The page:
It will be understood that the above description of the present invention is susceptible to various modifications, changes and adaptations, and the same are intended to be comprehended within the meaning and range of equivalents of the appended claims.
1. In a time-division multiplex multiple access (TDMA) data transmission system connected in a communication network having a plurality of branches and including: a plurality of nodes interconnecting the plurality of branches so as to form an interconnecting system of all of the individual user stations, each of the branches having first and second transmission lines; connecting means directly connecting the first and second transmission lines at one point in the system so as to enable data to be transferred from one line to the other; the first transmission line constituting a transmitting line for transmitting data to a next succeeding node in a direction towards the point at which the first and second lines are connected, and the second transmission line constituting a receiving line for carrying data from the respective succeeding node in a direction away from the point of connection of the first and second transmission lines; and generating means connected in the system for periodically transmitting synchronizing words; each user station being arranged to divide the interval between successive synchronizing words into n equal time slots; the improvement wherein said system comprises: transmitting means connected within each of the user stations for transmitting a test block signal over said transmitting line in a presently free time slot, of the n time slots, in order to establish connection with another user in the system; priority means connected within each of said nodes for delaying the time of transmission of the test block signal when such signal arrives at its respective node simultaneously with a signal from another user; monitoring means connected within each of said user stations for monitoring the signal flow on said receiving line and for determining if the transmission of the test block transmitted by it has been delayed; control means within each of said user stations, connected to said monitoring means, for transmitting a further test block within a time interval delayed with respect to the interval in which the previ' ous test block signal was transmitted when it is determined that the transmision of the previously transmitted test block signal has been delayed until the transmission of a transmitted test block signal returns to the associated user station without any delay in its transmission, thus indicating an unoccupied time slot has been found; and data delivery means within each said user station for transmitting additional data within such a delayed unoccupied time slot during each successive interval after a test block returns to said user station without any such delay in its transmission.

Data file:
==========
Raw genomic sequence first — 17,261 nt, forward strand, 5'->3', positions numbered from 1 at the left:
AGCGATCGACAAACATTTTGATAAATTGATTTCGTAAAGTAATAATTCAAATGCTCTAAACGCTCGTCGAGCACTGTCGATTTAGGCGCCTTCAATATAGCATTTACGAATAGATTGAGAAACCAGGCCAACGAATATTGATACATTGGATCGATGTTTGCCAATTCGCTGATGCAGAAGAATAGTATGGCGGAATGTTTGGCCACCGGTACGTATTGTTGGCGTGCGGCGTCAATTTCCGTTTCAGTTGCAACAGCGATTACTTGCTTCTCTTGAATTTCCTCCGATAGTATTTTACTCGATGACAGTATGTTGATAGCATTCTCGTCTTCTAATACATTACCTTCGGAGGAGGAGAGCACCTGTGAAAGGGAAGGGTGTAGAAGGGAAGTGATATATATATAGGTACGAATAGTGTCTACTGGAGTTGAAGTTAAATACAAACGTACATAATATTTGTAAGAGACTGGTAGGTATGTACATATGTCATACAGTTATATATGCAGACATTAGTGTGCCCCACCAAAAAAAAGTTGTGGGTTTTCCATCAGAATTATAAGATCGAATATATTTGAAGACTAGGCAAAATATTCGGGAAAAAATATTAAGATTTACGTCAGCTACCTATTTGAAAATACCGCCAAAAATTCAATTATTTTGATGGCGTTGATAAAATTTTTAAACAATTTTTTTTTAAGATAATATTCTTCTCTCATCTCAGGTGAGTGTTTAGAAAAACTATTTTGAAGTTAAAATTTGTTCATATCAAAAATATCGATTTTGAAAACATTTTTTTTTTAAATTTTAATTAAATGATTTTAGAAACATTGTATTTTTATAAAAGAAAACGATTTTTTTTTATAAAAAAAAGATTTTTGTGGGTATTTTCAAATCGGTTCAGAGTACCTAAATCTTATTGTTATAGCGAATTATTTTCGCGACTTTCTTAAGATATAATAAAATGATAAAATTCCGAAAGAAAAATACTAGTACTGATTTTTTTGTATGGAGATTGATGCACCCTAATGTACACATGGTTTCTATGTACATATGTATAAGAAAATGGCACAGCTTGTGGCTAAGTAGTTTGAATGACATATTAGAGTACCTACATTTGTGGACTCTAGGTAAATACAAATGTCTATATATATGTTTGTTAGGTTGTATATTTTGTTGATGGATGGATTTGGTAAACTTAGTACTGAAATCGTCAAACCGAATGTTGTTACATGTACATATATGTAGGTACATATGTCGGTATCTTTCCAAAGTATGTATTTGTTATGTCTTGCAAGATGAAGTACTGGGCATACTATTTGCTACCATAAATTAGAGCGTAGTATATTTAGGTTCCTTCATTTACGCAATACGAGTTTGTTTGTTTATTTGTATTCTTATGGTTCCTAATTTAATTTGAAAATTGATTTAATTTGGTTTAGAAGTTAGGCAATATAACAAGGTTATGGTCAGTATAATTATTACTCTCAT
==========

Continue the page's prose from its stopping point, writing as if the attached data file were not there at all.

2. A data transmission system as defined in claim 1 wherein said priority means comprises memory means for temporarily storing a test block signal until a free time slot has been found, thereby delaying the transmission of the test block signal with respect to its original time slot; and said control means transmits a further test block signal within a time slot determined by the total time delay caused by the delay periods at all of the nodes traversed by the previously transmitted test block signal.
3. A data transmission system as defined in claim 2 wherein each test block signal contains an information portion in which the waiting periods experienced by the test block signal in all of the individual nodes of the network are summed and stored and said memory means further includes means for adding the number of waiting periods by which the test block signal has been delayed to the contents of its information portion.